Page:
It’s a milestone that will pass largely unnoticed by the traveling public, but another step toward final completion of the massive “Project Journey” expansion program at Ronald Reagan Washington National Airport.
Only final inspections on remaining punchlist items are left for the airport’s new pier of gates to be considered fully complete. That is expected to happen by the end of the month.
At the Jan. 19 board of directors meeting of the Metropolitan Washington Airports Authority, staff said the new-gates project was 99.8 percent wrapped up. But getting that last 0.2 percent will allow airport officials to cross it off their to-do list.
The new 14-gate pier serving travelers at Ronald Reagan Washington National Airport actually opened last April, with additions (such as new restaurants and other facilities) being added in succeeding months.
The new pier, which connected directly to the B/C Terminal, includes the newly designated gates 46 through 59, and largely will serve passengers traveling on regional operators under contract to American Airlines, the dominant carrier the airport. Previously, passengers on those flights congregated at a single gate and were bused to their aircraft.
An update on the Project Journey effort was presented to airports authority members during their monthly meeting, which was held “virtually” owing to the pandemic. (December’s meeting was the first, and thus far only, to be held in person since in the onset of COVID.)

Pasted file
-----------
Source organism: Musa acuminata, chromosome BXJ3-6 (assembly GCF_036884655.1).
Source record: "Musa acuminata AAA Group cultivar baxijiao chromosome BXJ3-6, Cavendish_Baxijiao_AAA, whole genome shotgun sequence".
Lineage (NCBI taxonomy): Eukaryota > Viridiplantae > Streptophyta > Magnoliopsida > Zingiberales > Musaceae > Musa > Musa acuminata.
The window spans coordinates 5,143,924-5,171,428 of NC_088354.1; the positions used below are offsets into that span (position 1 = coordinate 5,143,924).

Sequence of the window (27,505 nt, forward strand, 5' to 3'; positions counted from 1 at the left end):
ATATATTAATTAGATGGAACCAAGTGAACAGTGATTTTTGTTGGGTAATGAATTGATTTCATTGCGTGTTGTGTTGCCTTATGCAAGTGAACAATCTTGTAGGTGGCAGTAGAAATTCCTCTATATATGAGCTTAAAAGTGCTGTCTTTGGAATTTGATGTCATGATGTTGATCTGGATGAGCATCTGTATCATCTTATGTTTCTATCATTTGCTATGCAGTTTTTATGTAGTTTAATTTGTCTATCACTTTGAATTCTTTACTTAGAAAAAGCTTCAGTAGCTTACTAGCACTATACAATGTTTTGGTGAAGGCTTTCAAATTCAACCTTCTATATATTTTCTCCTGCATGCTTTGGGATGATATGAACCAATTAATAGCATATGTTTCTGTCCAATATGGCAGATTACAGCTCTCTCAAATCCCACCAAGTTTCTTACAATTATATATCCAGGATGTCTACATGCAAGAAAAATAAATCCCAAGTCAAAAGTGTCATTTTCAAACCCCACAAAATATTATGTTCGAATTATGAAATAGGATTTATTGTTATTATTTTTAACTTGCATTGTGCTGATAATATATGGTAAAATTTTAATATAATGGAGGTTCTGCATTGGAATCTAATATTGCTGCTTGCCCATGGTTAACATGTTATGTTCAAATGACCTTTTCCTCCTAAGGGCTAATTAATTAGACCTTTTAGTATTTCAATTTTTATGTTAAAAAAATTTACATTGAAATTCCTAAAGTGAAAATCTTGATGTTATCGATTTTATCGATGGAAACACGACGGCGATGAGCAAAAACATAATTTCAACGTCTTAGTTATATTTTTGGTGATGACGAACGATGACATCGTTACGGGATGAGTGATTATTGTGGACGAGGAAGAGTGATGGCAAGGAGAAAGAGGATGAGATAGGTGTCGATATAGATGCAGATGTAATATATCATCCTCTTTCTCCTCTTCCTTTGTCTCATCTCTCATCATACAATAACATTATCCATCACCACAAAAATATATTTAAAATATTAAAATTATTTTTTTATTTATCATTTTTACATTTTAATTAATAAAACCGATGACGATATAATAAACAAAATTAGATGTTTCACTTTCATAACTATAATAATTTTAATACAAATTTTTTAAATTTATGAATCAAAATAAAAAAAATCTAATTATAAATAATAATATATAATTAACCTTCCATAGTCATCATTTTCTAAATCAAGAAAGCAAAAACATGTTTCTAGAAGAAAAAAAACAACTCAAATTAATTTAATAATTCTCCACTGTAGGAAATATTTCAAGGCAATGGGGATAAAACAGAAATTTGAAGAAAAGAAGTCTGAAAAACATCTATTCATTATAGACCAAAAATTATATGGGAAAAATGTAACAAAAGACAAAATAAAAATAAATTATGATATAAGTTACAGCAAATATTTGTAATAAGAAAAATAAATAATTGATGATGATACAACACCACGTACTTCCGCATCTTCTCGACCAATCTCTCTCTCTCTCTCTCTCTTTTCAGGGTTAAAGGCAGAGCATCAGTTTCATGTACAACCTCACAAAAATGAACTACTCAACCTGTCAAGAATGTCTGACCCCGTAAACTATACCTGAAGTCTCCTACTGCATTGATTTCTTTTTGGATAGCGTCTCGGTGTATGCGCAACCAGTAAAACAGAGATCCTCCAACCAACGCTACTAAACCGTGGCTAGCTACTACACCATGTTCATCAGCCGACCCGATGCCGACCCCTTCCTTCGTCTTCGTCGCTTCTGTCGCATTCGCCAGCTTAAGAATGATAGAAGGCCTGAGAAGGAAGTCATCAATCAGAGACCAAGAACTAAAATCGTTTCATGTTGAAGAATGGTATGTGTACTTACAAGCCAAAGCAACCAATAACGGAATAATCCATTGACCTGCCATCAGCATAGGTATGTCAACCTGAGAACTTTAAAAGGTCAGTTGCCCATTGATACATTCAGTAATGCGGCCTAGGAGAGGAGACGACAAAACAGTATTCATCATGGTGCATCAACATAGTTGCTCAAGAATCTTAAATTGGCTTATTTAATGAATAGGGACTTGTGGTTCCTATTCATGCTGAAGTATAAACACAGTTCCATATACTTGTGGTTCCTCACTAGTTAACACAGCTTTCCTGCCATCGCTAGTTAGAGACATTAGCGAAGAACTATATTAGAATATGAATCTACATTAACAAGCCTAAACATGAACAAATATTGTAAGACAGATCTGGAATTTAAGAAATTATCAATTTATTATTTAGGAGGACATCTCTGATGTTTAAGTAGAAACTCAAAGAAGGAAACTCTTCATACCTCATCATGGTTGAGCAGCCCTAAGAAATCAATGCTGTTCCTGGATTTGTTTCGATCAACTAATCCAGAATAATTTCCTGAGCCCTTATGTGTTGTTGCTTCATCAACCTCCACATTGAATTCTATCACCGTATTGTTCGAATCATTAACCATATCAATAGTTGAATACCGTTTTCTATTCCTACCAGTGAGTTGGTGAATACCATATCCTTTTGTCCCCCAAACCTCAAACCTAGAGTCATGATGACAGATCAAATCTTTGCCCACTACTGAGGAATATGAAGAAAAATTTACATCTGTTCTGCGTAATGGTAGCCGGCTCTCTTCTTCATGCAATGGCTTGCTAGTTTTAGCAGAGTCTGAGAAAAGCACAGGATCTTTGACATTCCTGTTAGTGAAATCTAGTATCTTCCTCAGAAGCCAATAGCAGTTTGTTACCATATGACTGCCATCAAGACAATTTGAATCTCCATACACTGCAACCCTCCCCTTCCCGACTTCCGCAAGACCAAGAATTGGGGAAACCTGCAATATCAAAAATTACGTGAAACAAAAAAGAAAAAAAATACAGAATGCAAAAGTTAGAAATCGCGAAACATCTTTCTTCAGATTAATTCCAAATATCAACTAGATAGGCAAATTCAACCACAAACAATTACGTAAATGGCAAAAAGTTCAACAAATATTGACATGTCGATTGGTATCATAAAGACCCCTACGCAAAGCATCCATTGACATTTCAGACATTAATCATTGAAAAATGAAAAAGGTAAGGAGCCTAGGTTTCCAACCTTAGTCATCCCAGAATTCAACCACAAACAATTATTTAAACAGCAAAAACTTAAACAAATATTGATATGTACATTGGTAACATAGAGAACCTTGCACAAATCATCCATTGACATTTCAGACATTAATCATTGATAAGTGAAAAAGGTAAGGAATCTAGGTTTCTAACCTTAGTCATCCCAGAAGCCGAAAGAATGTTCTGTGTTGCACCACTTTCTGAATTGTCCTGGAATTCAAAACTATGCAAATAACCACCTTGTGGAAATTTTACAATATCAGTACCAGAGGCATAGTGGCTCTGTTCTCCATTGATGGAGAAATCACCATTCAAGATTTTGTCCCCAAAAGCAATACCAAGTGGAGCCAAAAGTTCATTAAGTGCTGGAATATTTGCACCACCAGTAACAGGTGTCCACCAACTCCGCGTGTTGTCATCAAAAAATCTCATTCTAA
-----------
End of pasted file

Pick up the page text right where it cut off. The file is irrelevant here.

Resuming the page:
Project Journey moved passenger-screening areas closer to the entrance of the airport, before screened passengers are deposited in National Hall (a shopping and dining venue) and then to their gates. The National Hall update is now 95 percent compete, staff says, although getting that figure to 100 percent is likely to take another eight months.
The projected final cost of the new 14-gate pier is approximately $380 million, with the projected final costs of the National Hall part of Project Journey clocking in at $305 million. Coupled with other improvements, they represent the biggest capital project at the 80-year-old airport since new terminals B/C opened in 1997.
Reagan National has been among the most hard-hit airports in the nation during the COVID crisis, due in large part to its reliance on business travel. But passenger counts nationally are coming back, if still slowly, leading to hopes that Reagan National will see a significant chunk of its travel back in coming months – if COVID can finally be wrangled under control.